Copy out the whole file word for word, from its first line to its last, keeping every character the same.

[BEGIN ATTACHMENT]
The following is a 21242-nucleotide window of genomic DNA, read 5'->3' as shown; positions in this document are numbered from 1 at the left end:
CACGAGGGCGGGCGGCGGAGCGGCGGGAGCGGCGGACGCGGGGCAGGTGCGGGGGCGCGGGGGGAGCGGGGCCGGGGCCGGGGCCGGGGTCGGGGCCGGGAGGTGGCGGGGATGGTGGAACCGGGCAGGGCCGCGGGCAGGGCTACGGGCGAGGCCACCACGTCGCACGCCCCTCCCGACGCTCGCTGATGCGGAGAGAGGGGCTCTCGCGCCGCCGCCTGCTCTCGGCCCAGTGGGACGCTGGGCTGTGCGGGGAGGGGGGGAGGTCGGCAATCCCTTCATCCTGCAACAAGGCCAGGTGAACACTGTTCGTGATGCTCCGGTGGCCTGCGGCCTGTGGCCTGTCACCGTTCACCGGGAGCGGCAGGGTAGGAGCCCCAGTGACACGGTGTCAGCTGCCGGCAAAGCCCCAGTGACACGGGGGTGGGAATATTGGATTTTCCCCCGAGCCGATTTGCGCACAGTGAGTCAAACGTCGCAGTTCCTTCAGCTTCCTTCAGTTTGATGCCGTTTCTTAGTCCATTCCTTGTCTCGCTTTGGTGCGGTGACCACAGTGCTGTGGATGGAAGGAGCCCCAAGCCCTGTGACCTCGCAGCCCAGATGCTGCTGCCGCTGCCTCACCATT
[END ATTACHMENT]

The following is a 21242-nucleotide window of genomic DNA, read 5'->3' as shown; positions in this document are numbered from 1 at the left end:
CACGAGGGCGGGCGGCGGAGCGGCGGGAGCGGCGGACGCGGGGCAGGTGCGGGGGCGCGGGGGGAGCGGGGCCGGGGCCGGGGCCGGGGTCGGGGCCGGGAGGTGGCGGGGATGGTGGAACCGGGCAGGGCCGCGGGCAGGGCTACGGGCGAGGCCACCACGTCGCACGCCCCTCCCGACGCTCGCTGATGCGGAGAGAGGGGCTCTCGCGCCGCCGCCTGCTCTCGGCCCAGTGGGACGCTGGGCTGTGCGGGGAGGGGGGGAGGTCGGCAATCCCTTCATCCTGCAACAAGGCCAGGTGAACACTGTTCGTGATGCTCCGGTGGCCTGCGGCCTGTGGCCTGTCACCGTTCACCGGGAGCGGCAGGGTAGGAGCCCCAGTGACACGGTGTCAGCTGCCGGCAAAGCCCCAGTGACACGGGGGTGGGAATATTGGATTTTCCCCCGAGCCGATTTGCGCACAGTGAGTCAAACGTCGCAGTTCCTTCAGCTTCCTTCAGTTTGATGCCGTTTCTTAGTCCATTCCTTGTCTCGCTTTGGTGCGGTGACCACAGTGCTGTGGATGGAAGGAGCCCCAAGCCCTGTGACCTCGCAGCCCAGATGCTGCTGCCGCTGCCTCACCATT